- 1/4 teaspoon salt
- 1/2 cup dulce de leche
- 2 egg yolks
- 1 1/2 tablespoons heavy cream
- 1/2 cup crushed banana chips
- Adapted from Saveur Magazine
- 2 1/2 cups whole milk divided
- 2 1/2 teaspoons active dry yeast divided
- 5 1/4 cups bread flour divided
- 1/3 cup granulated sugar
- 1 tablespoon salt
- 2 1/2 cups + 1 tablespoon unsalted butter divided butter
For the Croissant Dough
- Pour 3/4 cup of the whole milk into a saucepan. Heat the milk over low heat until it reaches 90°F. Remove the pan from the heat and pour the milk into a medium-sized mixing bowl. Sprinkle 1/2 teaspoon of the yeast over the milk and stir to dissolve. Working in 1/4 cup increments, stir in 1 1/4 cups of the bread flour. A sticky dough should form. Cover the dough with plastic wrap and set aside to let rise for 2 1/2 hours.
- Once the flour mixture has doubled in size, transfer it to a large stand mixer fitted with a dough hook. Add the remaining yeast and set the mixer to it's lowest setting. Let mix for 2 minutes or until the yeast is fully integrated and the dough is uniform. Pour in 3/4 of cup of the remaining milk and increase the mixer's speed. Let mix for 5 minutes or until the mixture resembles a thick cream.
- Melt 1 tablespoon of the butter and add it to the mixer. Add the sugar and salt and return the mixer to it's lowest setting. Add 1/2 of the remaining flour in 1/4 cup increments, waiting for each addition to be fully integrated before adding more. Pour the remaining milk into the mixer and mix until integrated. Add the last 1/2 of the flour and mix until a slightly tacky, uniform dough forms.
- Place the dough on a well-floured surface and knead it briefly, about 7 minutes. Transfer the dough to a bowl greased with sunflower oil and cover with plastic wrap. Leave the dough to rise for 1 1/2 hours.
- Place the dough on a well-floured surface and roll it out into a rectangular shape roughly 2-inches thick. Wrap the dough and transfer it to the fridge and let chill for 3-4 hours.
- Once the dough is chilled, take the remaining butter (you should have five sticks) and place them in the center of a large sheet of parchment paper. Place another sheet of parchment paper over top. Using a rolling pin, beat the butter into a rectangular shape that measures 12x18 inches. Transfer the butter to the refrigerator and chill for 20 minutes.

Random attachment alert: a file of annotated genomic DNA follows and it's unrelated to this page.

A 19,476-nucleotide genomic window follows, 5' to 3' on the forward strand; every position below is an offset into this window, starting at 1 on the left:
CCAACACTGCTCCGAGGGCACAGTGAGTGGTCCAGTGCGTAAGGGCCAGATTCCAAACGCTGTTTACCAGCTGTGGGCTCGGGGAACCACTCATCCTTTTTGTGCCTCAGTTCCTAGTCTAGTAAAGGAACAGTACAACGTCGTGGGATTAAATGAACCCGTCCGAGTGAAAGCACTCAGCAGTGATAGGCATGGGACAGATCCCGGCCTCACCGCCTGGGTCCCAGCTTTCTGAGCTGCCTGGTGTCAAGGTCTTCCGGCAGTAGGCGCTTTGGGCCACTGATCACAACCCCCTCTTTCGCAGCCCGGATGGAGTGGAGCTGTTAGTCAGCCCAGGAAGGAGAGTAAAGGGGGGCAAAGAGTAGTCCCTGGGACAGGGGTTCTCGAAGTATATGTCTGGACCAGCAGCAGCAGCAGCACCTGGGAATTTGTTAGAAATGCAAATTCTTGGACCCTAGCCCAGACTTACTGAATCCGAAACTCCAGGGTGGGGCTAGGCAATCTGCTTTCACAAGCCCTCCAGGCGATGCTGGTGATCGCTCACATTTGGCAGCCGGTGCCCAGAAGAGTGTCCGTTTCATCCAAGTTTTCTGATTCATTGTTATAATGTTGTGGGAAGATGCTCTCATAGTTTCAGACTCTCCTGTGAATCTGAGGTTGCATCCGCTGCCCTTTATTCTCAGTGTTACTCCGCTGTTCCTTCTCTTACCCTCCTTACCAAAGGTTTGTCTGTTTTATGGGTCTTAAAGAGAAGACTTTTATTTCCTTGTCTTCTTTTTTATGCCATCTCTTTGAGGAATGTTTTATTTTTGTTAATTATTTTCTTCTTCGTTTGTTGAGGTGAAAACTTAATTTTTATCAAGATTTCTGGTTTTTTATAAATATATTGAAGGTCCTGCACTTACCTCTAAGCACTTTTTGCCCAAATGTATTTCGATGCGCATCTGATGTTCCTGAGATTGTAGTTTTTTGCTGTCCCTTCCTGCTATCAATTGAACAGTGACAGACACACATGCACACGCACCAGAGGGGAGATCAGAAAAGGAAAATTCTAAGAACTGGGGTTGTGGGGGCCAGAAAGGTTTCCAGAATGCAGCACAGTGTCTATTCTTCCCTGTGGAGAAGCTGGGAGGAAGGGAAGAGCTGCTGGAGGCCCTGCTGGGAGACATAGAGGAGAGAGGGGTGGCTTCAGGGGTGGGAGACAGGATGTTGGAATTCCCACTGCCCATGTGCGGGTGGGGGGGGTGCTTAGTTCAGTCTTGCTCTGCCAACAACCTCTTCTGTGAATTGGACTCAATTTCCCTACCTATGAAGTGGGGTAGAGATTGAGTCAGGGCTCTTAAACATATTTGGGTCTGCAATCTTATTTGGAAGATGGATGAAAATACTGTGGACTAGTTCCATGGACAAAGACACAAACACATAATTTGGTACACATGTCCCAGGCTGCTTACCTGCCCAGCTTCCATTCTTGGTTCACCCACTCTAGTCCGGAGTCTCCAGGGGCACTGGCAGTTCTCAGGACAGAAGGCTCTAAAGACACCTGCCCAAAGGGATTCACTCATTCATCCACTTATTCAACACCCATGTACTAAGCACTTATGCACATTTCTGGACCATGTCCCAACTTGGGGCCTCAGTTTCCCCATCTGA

- Place the chilled dough on a floured surface and roll it out to a 28x12-inch rectangle. Peel the top sheet of parchment paper off of the chilled butter plate. Place the plate face-side-down on the dough covering 2/3 of it. Peel the the remaining sheet of parchment off of the butter plate. Fold the naked 1/3 of the dough over the butter plate. Continue folding the dough as you would a business letter. Pinch the seams to seal in the butter plate, then give the dough a quarter turn and roll it out to a 28x12-inch rectangle. Fold the dough once again like you would a business letter. Wrap the dough in plastic wrap and transfer it to the refrigerator for 1 hour.
- Once the hour has elapsed, return the dough to the floured surface and roll it out to a 28x12-inch rectangle. Fold it again like you would a business letter, then wrap it and return it to the fridge to chill for another hour or until ready to use.
For the Danishes
- Place the bananas, sugar, vanilla bean, lemon juice, butter and salt in a large skillet. Place the skillet over medium heat and stir until the sugar dissolves. Bring the mixture to a boil, then reduce to a simmer and let cook for 10 minutes, stirring occasionally. Remove the pan from the heat and mash any remaining pieces of banana with the back of a spoon. Set the mixture aside to cool completely.
- Place the dough on a floured surface and roll it out to a 12x40-inch rectangle. Trim 1-inch of dough from the longest sides of the rectangle. Divide the rectangle into thirds.
- Take one third and spread dulce de leche on it, leaving a 1-inch border on all sides. Add roughly 2 tablespoons of banana jam to the dough and spread it evenly over top of the dulce de leche. Take the end closest to you and roll it away from yourself to form a log. Tuck the ends into the log and pinch the dough to form a seam on all sides. Transfer the log to the fridge and let chill for 30 minutes. Repeat with the remaining dough.
- Slice each log into 8 even pieces. Transfer them to a baking sheet lined with parchment paper, 8 danishes per sheet. Leave the danishes to rise for 1 1/2 hours.
- Preheat the oven to 400°F.
- In a small mixing bowl, whisk the egg yolks and heavy cream together. Using a pastry brush, brush the mixture onto each danish. Cover the danishes with a sprinkling of crushed banana chips and place them in the oven. Bake the danishes for 15-18 minutes or until golden brown.
- Let the danishes cool on the sheet for 10 minutes before transferring them to a cooling rack.
- Serve warm or at room temperature with a good cup of coffee.